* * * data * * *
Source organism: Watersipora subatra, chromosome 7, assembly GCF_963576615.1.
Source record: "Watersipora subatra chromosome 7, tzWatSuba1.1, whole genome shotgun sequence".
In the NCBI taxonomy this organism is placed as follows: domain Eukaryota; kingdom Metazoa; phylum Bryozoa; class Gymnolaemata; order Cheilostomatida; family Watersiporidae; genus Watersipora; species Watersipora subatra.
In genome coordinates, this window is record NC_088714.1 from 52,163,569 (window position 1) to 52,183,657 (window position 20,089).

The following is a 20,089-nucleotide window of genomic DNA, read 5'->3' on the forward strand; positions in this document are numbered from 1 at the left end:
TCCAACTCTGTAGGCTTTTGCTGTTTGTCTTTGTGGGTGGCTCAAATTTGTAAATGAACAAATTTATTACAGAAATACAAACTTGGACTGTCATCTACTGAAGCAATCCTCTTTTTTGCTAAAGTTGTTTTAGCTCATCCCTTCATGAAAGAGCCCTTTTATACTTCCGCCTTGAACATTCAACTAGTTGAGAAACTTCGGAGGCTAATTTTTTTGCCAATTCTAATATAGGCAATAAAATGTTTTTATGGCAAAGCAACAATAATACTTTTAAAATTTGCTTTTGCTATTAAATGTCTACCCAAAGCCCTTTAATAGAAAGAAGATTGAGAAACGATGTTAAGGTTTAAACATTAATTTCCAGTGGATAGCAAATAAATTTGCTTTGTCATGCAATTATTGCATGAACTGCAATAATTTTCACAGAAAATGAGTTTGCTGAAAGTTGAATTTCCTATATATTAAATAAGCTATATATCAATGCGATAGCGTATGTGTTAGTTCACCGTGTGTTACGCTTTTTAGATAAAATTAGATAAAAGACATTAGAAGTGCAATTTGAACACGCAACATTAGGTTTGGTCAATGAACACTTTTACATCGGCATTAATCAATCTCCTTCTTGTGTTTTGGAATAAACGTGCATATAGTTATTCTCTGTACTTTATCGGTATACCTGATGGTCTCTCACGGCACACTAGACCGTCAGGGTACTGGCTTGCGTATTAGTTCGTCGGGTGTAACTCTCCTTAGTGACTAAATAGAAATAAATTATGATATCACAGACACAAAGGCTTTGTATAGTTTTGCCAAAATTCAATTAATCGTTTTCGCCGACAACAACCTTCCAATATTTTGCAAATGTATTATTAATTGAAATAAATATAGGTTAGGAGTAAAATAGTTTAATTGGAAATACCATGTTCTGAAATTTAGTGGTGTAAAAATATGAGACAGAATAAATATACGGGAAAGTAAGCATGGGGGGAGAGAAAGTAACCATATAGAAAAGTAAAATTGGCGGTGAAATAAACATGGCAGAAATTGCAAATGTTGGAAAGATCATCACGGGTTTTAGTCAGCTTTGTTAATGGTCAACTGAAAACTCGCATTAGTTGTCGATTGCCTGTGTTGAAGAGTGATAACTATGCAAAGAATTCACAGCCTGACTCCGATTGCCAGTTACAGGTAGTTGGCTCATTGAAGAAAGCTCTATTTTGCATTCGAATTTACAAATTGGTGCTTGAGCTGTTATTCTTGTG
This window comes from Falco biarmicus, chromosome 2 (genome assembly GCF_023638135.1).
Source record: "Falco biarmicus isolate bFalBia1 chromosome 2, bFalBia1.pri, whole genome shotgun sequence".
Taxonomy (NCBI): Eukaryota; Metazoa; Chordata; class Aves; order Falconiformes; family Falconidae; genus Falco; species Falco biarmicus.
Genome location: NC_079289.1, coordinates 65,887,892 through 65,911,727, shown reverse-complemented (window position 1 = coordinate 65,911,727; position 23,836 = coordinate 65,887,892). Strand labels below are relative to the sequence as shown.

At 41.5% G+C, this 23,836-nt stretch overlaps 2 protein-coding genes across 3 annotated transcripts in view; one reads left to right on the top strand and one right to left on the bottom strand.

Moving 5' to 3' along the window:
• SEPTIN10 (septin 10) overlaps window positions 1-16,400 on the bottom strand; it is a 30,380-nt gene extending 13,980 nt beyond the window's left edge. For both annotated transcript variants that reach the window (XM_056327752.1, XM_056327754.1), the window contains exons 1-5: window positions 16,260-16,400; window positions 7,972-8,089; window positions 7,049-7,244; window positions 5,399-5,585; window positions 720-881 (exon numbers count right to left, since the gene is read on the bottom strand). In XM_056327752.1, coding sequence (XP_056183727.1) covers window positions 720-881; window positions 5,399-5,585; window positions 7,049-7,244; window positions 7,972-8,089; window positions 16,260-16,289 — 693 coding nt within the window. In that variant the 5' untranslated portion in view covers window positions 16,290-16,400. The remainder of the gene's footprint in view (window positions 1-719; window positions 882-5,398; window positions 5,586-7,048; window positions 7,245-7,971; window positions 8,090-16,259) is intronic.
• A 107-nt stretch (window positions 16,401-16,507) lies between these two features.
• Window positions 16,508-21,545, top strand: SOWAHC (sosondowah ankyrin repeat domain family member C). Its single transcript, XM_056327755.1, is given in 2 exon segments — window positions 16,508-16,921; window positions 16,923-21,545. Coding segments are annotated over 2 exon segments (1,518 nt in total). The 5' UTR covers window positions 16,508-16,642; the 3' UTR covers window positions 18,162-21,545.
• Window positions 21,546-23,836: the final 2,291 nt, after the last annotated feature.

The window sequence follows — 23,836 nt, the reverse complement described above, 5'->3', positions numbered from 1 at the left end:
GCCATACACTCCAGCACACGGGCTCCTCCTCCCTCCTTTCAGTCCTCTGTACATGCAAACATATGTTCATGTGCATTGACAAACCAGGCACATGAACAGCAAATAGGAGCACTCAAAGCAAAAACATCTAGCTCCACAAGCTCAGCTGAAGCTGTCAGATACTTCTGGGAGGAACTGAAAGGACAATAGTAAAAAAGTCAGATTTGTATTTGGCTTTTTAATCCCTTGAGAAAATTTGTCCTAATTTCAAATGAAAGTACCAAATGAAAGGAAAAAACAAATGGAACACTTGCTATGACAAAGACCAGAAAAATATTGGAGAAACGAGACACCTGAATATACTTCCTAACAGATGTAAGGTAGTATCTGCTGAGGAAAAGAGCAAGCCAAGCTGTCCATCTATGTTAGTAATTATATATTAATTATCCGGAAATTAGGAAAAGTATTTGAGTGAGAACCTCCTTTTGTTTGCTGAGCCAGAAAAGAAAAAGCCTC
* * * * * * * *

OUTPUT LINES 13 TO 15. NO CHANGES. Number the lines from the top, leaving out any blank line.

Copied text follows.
• SEPTIN10 (septin 10) overlaps window positions 1-16,400 on the bottom strand; it is a 30,380-nt gene extending 13,980 nt beyond the window's left edge. For both annotated transcript variants that reach the window (XM_056327752.1, XM_056327754.1), the window contains exons 1-5: window positions 16,260-16,400; window positions 7,972-8,089; window positions 7,049-7,244; window positions 5,399-5,585; window positions 720-881 (exon numbers count right to left, since the gene is read on the bottom strand). In XM_056327752.1, coding sequence (XP_056183727.1) covers window positions 720-881; window positions 5,399-5,585; window positions 7,049-7,244; window positions 7,972-8,089; window positions 16,260-16,289 — 693 coding nt within the window. In that variant the 5' untranslated portion in view covers window positions 16,290-16,400. The remainder of the gene's footprint in view (window positions 1-719; window positions 882-5,398; window positions 5,586-7,048; window positions 7,245-7,971; window positions 8,090-16,259) is intronic.
• A 107-nt stretch (window positions 16,401-16,507) lies between these two features.
• Window positions 16,508-21,545, top strand: SOWAHC (sosondowah ankyrin repeat domain family member C). Its single transcript, XM_056327755.1, is given in 2 exon segments — window positions 16,508-16,921; window positions 16,923-21,545. Coding segments are annotated over 2 exon segments (1,518 nt in total). The 5' UTR covers window positions 16,508-16,642; the 3' UTR covers window positions 18,162-21,545.